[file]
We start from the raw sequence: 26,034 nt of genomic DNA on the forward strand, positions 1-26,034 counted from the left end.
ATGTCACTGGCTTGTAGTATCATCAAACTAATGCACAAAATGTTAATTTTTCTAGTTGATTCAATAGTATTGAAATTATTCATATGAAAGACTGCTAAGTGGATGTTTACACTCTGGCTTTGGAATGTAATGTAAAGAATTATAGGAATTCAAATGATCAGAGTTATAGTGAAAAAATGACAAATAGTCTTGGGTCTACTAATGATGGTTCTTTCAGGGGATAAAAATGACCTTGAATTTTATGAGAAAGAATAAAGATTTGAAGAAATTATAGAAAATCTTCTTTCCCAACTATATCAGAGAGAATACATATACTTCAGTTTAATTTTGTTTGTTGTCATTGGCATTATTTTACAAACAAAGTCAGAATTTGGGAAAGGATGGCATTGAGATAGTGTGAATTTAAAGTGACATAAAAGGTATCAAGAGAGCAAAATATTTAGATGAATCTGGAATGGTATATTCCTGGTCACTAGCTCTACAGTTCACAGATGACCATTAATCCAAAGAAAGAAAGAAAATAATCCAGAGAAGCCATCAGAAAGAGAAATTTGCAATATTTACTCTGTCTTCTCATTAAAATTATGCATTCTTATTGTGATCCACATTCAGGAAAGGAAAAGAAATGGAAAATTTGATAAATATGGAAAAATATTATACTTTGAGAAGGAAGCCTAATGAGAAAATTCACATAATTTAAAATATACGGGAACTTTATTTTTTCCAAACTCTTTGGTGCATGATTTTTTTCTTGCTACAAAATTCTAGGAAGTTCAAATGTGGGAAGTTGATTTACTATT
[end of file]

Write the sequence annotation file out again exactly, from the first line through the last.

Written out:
We start from the raw sequence: 26,034 nt of genomic DNA on the forward strand, positions 1-26,034 counted from the left end.
ATGTCACTGGCTTGTAGTATCATCAAACTAATGCACAAAATGTTAATTTTTCTAGTTGATTCAATAGTATTGAAATTATTCATATGAAAGACTGCTAAGTGGATGTTTACACTCTGGCTTTGGAATGTAATGTAAAGAATTATAGGAATTCAAATGATCAGAGTTATAGTGAAAAAATGACAAATAGTCTTGGGTCTACTAATGATGGTTCTTTCAGGGGATAAAAATGACCTTGAATTTTATGAGAAAGAATAAAGATTTGAAGAAATTATAGAAAATCTTCTTTCCCAACTATATCAGAGAGAATACATATACTTCAGTTTAATTTTGTTTGTTGTCATTGGCATTATTTTACAAACAAAGTCAGAATTTGGGAAAGGATGGCATTGAGATAGTGTGAATTTAAAGTGACATAAAAGGTATCAAGAGAGCAAAATATTTAGATGAATCTGGAATGGTATATTCCTGGTCACTAGCTCTACAGTTCACAGATGACCATTAATCCAAAGAAAGAAAGAAAATAATCCAGAGAAGCCATCAGAAAGAGAAATTTGCAATATTTACTCTGTCTTCTCATTAAAATTATGCATTCTTATTGTGATCCACATTCAGGAAAGGAAAAGAAATGGAAAATTTGATAAATATGGAAAAATATTATACTTTGAGAAGGAAGCCTAATGAGAAAATTCACATAATTTAAAATATACGGGAACTTTATTTTTTCCAAACTCTTTGGTGCATGATTTTTTTCTTGCTACAAAATTCTAGGAAGTTCAAATGTGGGAAGTTGATTTACTATT